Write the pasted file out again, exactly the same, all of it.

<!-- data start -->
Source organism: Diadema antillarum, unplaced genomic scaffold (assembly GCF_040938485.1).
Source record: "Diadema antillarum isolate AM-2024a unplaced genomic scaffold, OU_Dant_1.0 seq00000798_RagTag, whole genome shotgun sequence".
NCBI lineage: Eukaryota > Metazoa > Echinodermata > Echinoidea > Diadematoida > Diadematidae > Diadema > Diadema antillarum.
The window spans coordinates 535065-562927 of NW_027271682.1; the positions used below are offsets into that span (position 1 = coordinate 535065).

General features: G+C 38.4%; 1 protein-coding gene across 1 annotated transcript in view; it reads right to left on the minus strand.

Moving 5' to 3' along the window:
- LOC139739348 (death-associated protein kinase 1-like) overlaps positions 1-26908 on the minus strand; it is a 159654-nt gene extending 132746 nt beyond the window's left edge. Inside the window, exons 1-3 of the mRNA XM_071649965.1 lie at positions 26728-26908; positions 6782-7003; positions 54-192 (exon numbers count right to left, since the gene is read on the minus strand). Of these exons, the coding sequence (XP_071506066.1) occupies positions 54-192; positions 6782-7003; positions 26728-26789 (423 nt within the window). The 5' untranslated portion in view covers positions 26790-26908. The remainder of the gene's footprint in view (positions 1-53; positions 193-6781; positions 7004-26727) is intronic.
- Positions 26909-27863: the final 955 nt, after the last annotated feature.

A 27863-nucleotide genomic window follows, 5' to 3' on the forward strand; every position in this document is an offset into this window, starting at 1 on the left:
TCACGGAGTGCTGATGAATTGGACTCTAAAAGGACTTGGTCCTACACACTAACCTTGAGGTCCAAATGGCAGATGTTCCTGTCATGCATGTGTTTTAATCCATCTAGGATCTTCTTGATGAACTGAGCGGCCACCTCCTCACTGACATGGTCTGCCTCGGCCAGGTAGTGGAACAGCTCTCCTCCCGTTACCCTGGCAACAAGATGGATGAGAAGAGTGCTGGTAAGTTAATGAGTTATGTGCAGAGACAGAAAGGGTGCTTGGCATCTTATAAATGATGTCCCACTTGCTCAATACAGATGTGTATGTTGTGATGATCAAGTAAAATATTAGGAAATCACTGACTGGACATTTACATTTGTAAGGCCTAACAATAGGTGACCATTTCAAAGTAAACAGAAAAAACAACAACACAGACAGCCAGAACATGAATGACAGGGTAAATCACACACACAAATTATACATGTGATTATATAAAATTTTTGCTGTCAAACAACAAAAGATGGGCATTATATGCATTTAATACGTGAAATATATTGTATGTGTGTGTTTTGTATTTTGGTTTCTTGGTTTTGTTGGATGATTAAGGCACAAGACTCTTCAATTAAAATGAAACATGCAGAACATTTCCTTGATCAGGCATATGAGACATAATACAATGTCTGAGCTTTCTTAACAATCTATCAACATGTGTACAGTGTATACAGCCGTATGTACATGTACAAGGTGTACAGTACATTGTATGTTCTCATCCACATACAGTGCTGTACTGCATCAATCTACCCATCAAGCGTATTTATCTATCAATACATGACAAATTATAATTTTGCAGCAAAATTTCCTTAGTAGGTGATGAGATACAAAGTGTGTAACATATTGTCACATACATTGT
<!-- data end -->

Source organism: Diadema antillarum, unplaced genomic scaffold (assembly GCF_040938485.1).
Source record: "Diadema antillarum isolate AM-2024a unplaced genomic scaffold, OU_Dant_1.0 seq00000798_RagTag, whole genome shotgun sequence".
NCBI lineage: Eukaryota > Metazoa > Echinodermata > Echinoidea > Diadematoida > Diadematidae > Diadema > Diadema antillarum.
The window spans coordinates 535065-562927 of NW_027271682.1; the positions used below are offsets into that span (position 1 = coordinate 535065).

General features: G+C 38.4%; 1 protein-coding gene across 1 annotated transcript in view; it reads right to left on the minus strand.

Moving 5' to 3' along the window:
- LOC139739348 (death-associated protein kinase 1-like) overlaps positions 1-26908 on the minus strand; it is a 159654-nt gene extending 132746 nt beyond the window's left edge. Inside the window, exons 1-3 of the mRNA XM_071649965.1 lie at positions 26728-26908; positions 6782-7003; positions 54-192 (exon numbers count right to left, since the gene is read on the minus strand). Of these exons, the coding sequence (XP_071506066.1) occupies positions 54-192; positions 6782-7003; positions 26728-26789 (423 nt within the window). The 5' untranslated portion in view covers positions 26790-26908. The remainder of the gene's footprint in view (positions 1-53; positions 193-6781; positions 7004-26727) is intronic.
- Positions 26909-27863: the final 955 nt, after the last annotated feature.

A 27863-nucleotide genomic window follows, 5' to 3' on the forward strand; every position in this document is an offset into this window, starting at 1 on the left:
TCACGGAGTGCTGATGAATTGGACTCTAAAAGGACTTGGTCCTACACACTAACCTTGAGGTCCAAATGGCAGATGTTCCTGTCATGCATGTGTTTTAATCCATCTAGGATCTTCTTGATGAACTGAGCGGCCACCTCCTCACTGACATGGTCTGCCTCGGCCAGGTAGTGGAACAGCTCTCCTCCCGTTACCCTGGCAACAAGATGGATGAGAAGAGTGCTGGTAAGTTAATGAGTTATGTGCAGAGACAGAAAGGGTGCTTGGCATCTTATAAATGATGTCCCACTTGCTCAATACAGATGTGTATGTTGTGATGATCAAGTAAAATATTAGGAAATCACTGACTGGACATTTACATTTGTAAGGCCTAACAATAGGTGACCATTTCAAAGTAAACAGAAAAAACAACAACACAGACAGCCAGAACATGAATGACAGGGTAAATCACACACACAAATTATACATGTGATTATATAAAATTTTTGCTGTCAAACAACAAAAGATGGGCATTATATGCATTTAATACGTGAAATATATTGTATGTGTGTGTTTTGTATTTTGGTTTCTTGGTTTTGTTGGATGATTAAGGCACAAGACTCTTCAATTAAAATGAAACATGCAGAACATTTCCTTGATCAGGCATATGAGACATAATACAATGTCTGAGCTTTCTTAACAATCTATCAACATGTGTACAGTGTATACAGCCGTATGTACATGTACAAGGTGTACAGTACATTGTATGTTCTCATCCACATACAGTGCTGTACTGCATCAATCTACCCATCAAGCGTATTTATCTATCAATACATGACAAATTATAATTTTGCAGCAAAATTTCCTTAGTAGGTGATGAGATACAAAGTGTGTAACATATTGTCACATACATTGT